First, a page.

1. Likely to be one of the following: South Korea, USA, Uruguay, Uganda, Spain, Portugal
     2. Zimbabwe are the current "Africa Cup" champions, and as such would qualify directly for the World Cup were it being held in 2013... the 2014 winner will take the 'Africa 1' slot in 2015.
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    froome19

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    Re: Rugby...for those who like odd shaped balls
    « Reply #6 on: December 03, 2012, 18:22 »
    Will be interesting to see whether Wales can pick themselves up and become the quality side they are, that group could be very pr*ckly. But getting Australia was lucky as all the other alternatives (France?) were worse tbh. The England team is developing well imo but there needs to develop a stable core to the side by 2015 a core which is made up of truly talented players who can win the world cup. Currently the talent is there though...

    3 years is a long time..
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    ram

    Re: Rugby...for those who like odd shaped balls
    « Reply #7 on: December 03, 2012, 18:28 »
    Why are Australia better? A fully fit Australia is still well better than most other teams.

    This was their infirmary list during the 4 nations
    Drew Mitchell, Lachie Turner, Rob Horne, Christian Lealiifano, Tomane, James O'Connor, Will Genia, Wycliff Palu, David Pocock, Ben McCalman, James Horwill, Sitaleki Timani, Palmer or Salesi Ma'afu, Stephen Moore, Sekope Kepu.

    Horwill, Pocock, Genia and O'Connor are automatic picks to that team. That's a quality team, and they need Beale and Quade Cooper to flip off from the Aussie scene for the next few years.
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  • froome19

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    Re: Rugby...for those who like odd shaped balls
    « Reply #8 on: December 03, 2012, 18:38 »
    Why are Australia better? A fully fit Australia is still well better than most other teams.

    This was their infirmary list during the 4 nations
    Drew Mitchell, Lachie Turner, Rob Horne, Christian Lealiifano, Tomane, James O'Connor, Will Genia, Wycliff Palu, David Pocock, Ben McCalman, James Horwill, Sitaleki Timani, Palmer or Salesi Ma'afu, Stephen Moore, Sekope Kepu.

    Horwill, Pocock, Genia and O'Connor are automatic picks to that team. That's a quality team, and they need Beale and Quade Cooper to flip off from the Aussie scene for the next few years.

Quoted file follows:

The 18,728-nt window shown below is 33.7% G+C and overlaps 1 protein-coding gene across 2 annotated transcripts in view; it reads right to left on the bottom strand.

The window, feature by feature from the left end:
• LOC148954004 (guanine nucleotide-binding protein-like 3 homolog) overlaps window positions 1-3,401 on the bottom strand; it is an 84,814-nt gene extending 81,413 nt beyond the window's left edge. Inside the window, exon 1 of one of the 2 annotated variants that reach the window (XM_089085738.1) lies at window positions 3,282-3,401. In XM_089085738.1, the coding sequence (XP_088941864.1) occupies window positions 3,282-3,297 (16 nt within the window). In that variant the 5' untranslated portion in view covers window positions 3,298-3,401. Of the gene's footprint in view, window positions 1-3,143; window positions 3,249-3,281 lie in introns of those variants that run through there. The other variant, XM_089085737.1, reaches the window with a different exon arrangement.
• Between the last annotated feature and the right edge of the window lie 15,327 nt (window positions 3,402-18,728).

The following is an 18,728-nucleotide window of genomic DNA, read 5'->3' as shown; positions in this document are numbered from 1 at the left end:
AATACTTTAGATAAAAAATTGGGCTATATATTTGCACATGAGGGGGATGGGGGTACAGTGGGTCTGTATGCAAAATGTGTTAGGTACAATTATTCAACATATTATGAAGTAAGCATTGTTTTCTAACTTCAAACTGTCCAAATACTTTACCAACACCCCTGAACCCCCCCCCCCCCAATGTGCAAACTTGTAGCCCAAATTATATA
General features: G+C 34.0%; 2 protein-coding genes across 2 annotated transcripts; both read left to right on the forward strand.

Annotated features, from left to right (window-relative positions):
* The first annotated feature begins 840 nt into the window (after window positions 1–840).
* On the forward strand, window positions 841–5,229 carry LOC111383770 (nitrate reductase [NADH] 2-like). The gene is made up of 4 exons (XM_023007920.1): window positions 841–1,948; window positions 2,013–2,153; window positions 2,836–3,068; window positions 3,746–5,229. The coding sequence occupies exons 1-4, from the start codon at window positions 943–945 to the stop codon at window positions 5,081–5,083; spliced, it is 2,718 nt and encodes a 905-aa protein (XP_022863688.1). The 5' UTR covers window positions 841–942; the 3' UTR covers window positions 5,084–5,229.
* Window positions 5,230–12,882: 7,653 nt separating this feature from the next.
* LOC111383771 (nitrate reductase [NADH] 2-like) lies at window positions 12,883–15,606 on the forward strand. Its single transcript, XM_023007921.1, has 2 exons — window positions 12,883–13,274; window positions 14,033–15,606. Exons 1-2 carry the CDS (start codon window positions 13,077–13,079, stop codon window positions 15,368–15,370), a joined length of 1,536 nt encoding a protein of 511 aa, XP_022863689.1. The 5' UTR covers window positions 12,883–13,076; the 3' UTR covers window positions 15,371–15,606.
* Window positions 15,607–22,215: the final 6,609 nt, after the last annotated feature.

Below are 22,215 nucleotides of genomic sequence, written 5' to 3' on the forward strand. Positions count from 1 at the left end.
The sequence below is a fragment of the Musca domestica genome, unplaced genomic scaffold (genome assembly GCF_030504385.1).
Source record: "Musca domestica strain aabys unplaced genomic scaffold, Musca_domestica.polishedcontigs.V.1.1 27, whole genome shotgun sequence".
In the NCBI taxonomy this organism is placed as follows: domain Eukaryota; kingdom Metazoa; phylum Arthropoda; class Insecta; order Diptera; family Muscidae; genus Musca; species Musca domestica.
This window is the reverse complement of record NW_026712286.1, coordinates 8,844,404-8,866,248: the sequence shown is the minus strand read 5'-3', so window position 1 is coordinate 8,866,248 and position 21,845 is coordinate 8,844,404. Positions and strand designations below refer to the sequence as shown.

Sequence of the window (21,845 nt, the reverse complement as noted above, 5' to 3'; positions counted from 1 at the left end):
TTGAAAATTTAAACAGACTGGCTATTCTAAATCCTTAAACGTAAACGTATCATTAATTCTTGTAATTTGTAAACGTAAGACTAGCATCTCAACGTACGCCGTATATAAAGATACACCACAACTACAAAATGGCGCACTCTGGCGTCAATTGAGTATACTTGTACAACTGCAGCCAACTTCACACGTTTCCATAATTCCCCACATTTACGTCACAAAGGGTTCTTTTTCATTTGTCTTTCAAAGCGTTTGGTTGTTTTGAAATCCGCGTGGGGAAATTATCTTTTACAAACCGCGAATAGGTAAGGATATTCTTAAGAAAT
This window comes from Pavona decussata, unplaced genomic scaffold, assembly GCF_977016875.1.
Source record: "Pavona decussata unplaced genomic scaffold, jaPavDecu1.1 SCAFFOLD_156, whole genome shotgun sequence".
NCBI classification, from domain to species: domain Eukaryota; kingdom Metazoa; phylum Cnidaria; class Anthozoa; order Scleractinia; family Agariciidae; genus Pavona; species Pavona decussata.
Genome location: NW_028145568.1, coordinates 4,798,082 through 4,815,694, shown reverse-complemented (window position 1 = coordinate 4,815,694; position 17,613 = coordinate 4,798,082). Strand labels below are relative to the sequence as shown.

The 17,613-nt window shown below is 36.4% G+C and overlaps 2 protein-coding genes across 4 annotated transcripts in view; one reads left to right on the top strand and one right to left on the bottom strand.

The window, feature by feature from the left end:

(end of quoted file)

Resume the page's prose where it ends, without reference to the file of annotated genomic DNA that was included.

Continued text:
New Zealand hands down the best, South Africa not far behind, dont think you could consider Aussies to be better.. French, well you could make a case. But avoiding South Africa and New Zealand was pretty vital, though you seem to never know with this England team..
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  • ram

    Re: Rugby...for those who like odd shaped balls
    « Reply #9 on: December 03, 2012, 18:44 »
    No question that the Sheep are on another level. I doubt a fully fit, and a properly selected (not depending on Morne Steyn), South Africa is as good as a fully fit Australia sans Beale and Quade Cooper. South Africa, Australia, they're very different in style but I don't see missing the boks as being more important than missing Australia.
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  • Dancing on the Pedals

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    Re: Rugby...for those who like odd shaped balls
    « Reply #10 on: December 03, 2012, 21:44 »
    The England team is developing well imo but there needs to develop a stable core to the side by 2015 a core which is made up of truly talented players who can win the world cup. Currently the talent is there though...

    3 years is a long time..

    They say that an outstanding team needs its spine to be strong - i.e. 2, 8, 9, 10, 15.  England at the moment have Youngs x2, Morgan, Farrell and Goode in those positions.  None of them are stellar (at the moment) but the promise is undoubtedly there.  Morgan and Goode I really like, and thought Farrell had one of his best games for England - I would love to see Freddie Burns get a look in though...  The rest of the back row were outstanding, and when you throw the likes of Tom Croft and Steffon Armitage into consideration as well, England's options there are plentiful.  The pack in general is very strong - Cole is outstanding, Corbisiero is improving fast, and I like Youngs in the front row - particularly his dynamic ball carrying, but it's early days for him yet.  Parling has had, in a very understated manner, an outstanding Autumn, and Launchbury is a real find imho.  I see him in the engine room for many years to come. 
    I accept that I am looking at this through very rose tinted spectacles in the warm fuzzy afterglow of Saturday, but the signs are there that this England side can continue to progress and develop.  Tuiliagi had his best game in a white shirt - now he needs to match that consistently, Barritt also.  I think 9 and the wing positions are still problematic, but the building blocks are definitely there.
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  • Capt_Cavman

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    Re: Rugby...for those who like odd shaped balls
    « Reply #11 on: December 04, 2012, 15:51 »
    Trouble is, I think that the game has moved on since it was about 8, 9 & 10. 7 is now the most important position, key to whether you secure your own ball at the ruck and disrupt/turnover the opposition's. In the old days openside was just about disrupting and scavenging, now it's about having the speed to get to the ball and the strength to secure it and also the handling skills and pace to link with the backs and the power to carry the ball securely in heavy traffic.